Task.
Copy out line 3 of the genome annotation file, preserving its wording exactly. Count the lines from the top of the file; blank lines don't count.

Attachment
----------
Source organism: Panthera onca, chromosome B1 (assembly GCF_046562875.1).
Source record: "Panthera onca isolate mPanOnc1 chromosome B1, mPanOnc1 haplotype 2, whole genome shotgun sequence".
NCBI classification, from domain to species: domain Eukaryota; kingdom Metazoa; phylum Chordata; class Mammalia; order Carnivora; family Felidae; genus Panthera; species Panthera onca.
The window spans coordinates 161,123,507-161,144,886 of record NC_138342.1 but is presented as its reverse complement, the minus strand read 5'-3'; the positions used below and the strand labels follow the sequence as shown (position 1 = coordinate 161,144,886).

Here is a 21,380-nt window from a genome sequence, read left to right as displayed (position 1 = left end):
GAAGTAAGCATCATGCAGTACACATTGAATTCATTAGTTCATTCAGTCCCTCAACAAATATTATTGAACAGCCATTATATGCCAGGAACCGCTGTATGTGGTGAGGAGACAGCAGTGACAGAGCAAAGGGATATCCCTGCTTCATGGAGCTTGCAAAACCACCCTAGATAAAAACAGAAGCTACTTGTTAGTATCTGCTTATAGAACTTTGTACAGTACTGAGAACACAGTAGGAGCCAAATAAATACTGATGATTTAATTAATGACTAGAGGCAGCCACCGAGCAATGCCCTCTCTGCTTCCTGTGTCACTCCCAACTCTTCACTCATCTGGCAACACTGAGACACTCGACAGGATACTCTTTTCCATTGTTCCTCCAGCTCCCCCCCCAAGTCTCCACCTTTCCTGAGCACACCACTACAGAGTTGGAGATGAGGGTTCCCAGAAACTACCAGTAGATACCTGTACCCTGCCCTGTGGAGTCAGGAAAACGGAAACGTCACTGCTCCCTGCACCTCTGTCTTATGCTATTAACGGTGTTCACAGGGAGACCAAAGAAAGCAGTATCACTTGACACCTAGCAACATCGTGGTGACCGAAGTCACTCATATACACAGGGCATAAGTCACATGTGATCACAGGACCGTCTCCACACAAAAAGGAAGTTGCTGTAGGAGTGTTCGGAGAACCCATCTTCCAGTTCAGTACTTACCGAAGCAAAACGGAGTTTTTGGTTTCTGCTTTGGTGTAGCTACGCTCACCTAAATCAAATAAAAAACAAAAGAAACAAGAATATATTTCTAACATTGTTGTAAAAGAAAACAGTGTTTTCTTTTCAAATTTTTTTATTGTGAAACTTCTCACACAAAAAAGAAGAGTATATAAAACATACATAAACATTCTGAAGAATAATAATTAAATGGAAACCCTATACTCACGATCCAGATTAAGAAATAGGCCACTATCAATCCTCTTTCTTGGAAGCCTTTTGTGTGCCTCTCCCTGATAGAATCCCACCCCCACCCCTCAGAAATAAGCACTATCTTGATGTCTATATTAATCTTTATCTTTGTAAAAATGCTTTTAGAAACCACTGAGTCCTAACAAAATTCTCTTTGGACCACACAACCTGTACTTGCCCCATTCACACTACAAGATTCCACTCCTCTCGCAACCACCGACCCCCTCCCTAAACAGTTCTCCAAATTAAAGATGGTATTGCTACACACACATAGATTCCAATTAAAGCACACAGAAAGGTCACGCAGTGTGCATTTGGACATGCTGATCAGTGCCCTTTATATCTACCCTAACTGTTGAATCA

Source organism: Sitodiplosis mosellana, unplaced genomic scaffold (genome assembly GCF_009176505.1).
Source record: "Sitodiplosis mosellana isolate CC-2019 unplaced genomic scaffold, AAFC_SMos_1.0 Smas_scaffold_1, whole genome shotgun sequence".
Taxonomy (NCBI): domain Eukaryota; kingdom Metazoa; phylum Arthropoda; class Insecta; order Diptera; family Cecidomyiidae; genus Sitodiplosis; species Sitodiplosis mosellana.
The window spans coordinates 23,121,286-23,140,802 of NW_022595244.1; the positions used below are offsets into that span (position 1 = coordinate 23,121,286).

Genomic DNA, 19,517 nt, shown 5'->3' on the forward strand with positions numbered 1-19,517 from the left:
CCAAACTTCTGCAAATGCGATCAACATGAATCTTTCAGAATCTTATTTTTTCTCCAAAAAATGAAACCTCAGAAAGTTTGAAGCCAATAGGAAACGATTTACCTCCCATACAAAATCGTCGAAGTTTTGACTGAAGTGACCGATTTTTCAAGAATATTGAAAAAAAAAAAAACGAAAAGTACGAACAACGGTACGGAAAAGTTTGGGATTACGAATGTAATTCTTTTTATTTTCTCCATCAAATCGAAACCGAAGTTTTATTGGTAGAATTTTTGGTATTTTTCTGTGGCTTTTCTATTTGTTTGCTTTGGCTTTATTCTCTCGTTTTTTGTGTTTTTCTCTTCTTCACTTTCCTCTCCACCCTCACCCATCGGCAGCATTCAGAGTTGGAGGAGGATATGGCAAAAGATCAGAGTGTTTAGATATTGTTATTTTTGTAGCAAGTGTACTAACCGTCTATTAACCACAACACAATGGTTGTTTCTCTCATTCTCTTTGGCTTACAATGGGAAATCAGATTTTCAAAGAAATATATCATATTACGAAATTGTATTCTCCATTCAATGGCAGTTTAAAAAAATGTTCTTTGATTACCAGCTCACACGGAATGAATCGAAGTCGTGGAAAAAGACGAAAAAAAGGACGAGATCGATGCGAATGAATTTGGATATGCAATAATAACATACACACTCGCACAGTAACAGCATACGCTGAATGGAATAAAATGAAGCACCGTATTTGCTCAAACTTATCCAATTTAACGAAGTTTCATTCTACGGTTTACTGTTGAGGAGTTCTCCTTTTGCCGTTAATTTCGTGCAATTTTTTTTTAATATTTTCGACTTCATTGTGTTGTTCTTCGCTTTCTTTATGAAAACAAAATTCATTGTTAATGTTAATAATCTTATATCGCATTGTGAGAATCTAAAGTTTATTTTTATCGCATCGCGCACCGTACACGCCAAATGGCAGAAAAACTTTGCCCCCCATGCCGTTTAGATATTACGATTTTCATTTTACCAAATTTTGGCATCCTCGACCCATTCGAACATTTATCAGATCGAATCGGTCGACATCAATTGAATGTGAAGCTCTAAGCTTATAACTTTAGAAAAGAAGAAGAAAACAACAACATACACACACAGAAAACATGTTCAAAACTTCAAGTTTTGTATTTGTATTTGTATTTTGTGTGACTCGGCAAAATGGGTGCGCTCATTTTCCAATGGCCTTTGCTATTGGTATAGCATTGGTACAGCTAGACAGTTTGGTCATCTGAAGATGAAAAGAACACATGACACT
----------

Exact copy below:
NCBI classification, from domain to species: domain Eukaryota; kingdom Metazoa; phylum Chordata; class Mammalia; order Carnivora; family Felidae; genus Panthera; species Panthera onca.